For Guilds previous to the Farmers, this was an important question financially since you had to buy each extra player individually.  When I began playing Union, I didn't buy Harry the Hat for a long time (His S1 rules and even early S2 were not good).  Now with 6 man boxes being the deal for Farmers and Blacksmiths, it's not a question of who to buy.  If you buy both boxes, you have them all.

  But who to take to the tournament?  As I stated in the Lineup article, personal preference has it's place.  Again, I enjoy Brisket3 but she's not considered particularly competitive compared to Blackheart or Rage2.  So don't take what I say here and melt your model down. 


  Thresher and Grange are it right now.  Captain number 3 will be Honor2, a year from now and not in a wheelchair as I had hoped.  Right now it's these two. 

  Grange is a kicking team support Captain.  He's not a super solo, and he struggles to kill even medium tough models.  His Honest Labor play is his most dangerous gimmick in the Take Out territory, but I feel that it's a trap.  There are those that disagree.  However, coming from Tapper who has Commanding Aura that is far better, I've still seen models escape in between activations.  That's a 4'' aura.  Grange's is 2'', and it doesn't even work on him.  So while I do use it some, I don't build a list around it and it's really only if I feel like I can get Tater there that I use it.  I feel that Grange wants a kicking team, and he wants models moderately near him for his "For the Family" aura so he can buff their passing stats.  This is what makes Bushel's "I'm Open" really good.  Jackstraw's a 3/10, and Tater's a 4/8'' then, but only the first number matters for "I'm Open" which is range 6 (Or 8'' with the correct plotcard.  Keep that in mind).  Grange wants to receive a ball, pass it around effectively and score with Bushel bottom of 2 maybe.  He doesn't want to kick off very much, and if he does, he'll probably use Tater for it.  On the Planter note, Grange provides an INF heavy team and lets the Reapers really do what they want, so Fallow, Tater and Bushel all like him.  Technically, so does Windle, but we'll talk about that.  Speaking of Windle, that was my main problem with Grange when he came out but LE Tater helped with that some.  Still, Grange really felt like he wanted Windle to do the heavy lifting but Windle sucks.  Fallow fills that role, and fills it really well.  I think Fallow brings a Grange list up fairly decent.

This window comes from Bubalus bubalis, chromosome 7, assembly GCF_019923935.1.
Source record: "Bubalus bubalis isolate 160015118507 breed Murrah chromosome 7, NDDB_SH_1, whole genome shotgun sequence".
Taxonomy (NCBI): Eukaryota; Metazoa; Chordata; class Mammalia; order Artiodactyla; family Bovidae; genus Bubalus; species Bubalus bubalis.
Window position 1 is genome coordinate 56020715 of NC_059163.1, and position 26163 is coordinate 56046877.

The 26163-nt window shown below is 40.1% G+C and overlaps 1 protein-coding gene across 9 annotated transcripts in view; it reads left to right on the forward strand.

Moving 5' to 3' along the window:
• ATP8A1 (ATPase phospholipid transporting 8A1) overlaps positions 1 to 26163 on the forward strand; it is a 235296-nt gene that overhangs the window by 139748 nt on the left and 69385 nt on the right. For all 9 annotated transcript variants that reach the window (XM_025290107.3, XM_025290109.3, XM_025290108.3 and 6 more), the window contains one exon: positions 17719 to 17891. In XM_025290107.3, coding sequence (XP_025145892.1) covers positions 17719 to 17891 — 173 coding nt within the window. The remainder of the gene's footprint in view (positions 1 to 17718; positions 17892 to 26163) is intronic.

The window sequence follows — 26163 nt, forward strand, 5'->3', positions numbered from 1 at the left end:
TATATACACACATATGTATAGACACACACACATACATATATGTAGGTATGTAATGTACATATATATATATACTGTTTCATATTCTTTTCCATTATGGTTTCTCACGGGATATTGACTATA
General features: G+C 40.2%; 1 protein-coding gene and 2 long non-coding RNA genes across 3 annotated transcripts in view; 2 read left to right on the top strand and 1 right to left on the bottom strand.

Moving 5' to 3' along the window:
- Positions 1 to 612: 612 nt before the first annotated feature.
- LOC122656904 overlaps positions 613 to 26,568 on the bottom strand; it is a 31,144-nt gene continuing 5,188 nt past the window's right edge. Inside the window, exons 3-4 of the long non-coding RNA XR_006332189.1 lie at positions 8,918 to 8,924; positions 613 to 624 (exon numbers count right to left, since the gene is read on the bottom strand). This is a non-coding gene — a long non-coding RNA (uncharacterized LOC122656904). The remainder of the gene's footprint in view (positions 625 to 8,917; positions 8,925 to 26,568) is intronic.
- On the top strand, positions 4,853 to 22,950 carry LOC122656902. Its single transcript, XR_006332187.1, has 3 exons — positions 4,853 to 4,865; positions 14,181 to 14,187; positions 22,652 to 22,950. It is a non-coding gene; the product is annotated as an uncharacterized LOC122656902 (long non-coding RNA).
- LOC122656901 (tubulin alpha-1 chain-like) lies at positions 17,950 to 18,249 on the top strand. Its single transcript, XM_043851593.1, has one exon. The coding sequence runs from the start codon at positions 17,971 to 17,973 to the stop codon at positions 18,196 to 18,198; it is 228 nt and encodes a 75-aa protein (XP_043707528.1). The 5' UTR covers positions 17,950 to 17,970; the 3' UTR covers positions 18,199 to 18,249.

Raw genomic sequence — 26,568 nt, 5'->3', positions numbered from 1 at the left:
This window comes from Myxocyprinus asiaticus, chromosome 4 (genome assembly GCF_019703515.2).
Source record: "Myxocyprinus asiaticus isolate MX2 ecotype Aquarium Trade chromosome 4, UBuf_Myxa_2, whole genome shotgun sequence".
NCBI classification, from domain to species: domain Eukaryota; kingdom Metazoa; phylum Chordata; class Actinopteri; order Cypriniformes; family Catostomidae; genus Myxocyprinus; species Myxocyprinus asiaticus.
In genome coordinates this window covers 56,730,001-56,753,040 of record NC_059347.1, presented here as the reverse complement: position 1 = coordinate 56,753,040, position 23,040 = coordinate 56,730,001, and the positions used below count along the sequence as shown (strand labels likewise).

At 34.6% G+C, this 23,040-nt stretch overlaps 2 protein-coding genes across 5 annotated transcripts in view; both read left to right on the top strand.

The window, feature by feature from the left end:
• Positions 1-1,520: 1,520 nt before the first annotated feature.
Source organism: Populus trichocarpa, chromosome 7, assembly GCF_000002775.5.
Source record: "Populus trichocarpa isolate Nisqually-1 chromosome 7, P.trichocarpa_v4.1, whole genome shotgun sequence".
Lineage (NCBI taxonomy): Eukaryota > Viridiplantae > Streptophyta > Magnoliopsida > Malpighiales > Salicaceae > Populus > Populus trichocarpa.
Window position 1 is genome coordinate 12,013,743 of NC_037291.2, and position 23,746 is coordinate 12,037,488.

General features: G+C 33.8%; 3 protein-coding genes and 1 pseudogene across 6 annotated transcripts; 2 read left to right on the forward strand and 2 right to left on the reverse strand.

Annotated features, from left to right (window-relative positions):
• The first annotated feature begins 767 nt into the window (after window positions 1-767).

Thresher, on the other hand, doesn't care.  Kickoff, Receive, doesn't matter, he'll do both himself.  The man's a super solo Hammer with less INF and 3'' melee.  Thresher is currently the better choice IMO because he can do both though Grange receives better.  Thresher can receive and first turn score with only a little setup.  He can also kick off and retrieve pretty easily.  If they hide the ball, he starts murdering people.  He runs a lower INF team, so he needs strong planters like Jackstraw.  He also really likes ignoring conditions like KD so Millstone is really good too.  Thresher is going for a 2 score, 2 take out game at the most, but probably 1-4 instead.  Him and Tater are going to tag team all game and lean on the planters for support.  Most of the turn will be decided by the glass cannon that is Thresher.  He plays kind of like a murdering Shark.

  Because of that all-around ability, I would take Thresher over Grange.


  Buckwheat and Peck are the options.  I actually like both. I was playing straight Buckwheat, but I've come to like Peck too.

  Buckwheat's a murderer with an easy 4'' push.  He's got good damage too.  I was playing him exclusively, but in all of my Thresher games, I've not had the INF to fuel him, or really the Harvest Markers either so he really does very little all game.  In a Grange list though, he's probably a really good option.

  Peck brings an INF and hides a ball halfway decent.  It's the INF I need in a Thresher team though.  So I'll bring Peck, but I'm probably bringing Buckwheat too.  If it comes down to needing a Union model, I'll drop Buckwheat but since Union models are going away I'm likely bringing both.

  Obvious models I'm taking

  Tater.  Counter Charge is amazing.  It's a problem I've had to solve every game against Masons and it's really nice to have on my side for a change.  Tater makes going into Thresher very difficult, and lets Thresher play very aggressive because of it.  Tater's also a heck of a damage dealer himself and can either finish what Thresher started or vice-versa. 

  Jackstraw.  Thresher and Tater need Harvest Markers really bad, and Jackstraw brings 2.  If nothing else, Thresher needs that.  There's no other model the brings more than one Harvest marker, so Jackstraw is required for a Thresher team.  He's a good passer in a Grange team if he's close, but he's super required for Thresher.  Plus, 3/3 INF is pretty key.

  That's 3 models.  Let's look at some other ones I'm likely taking.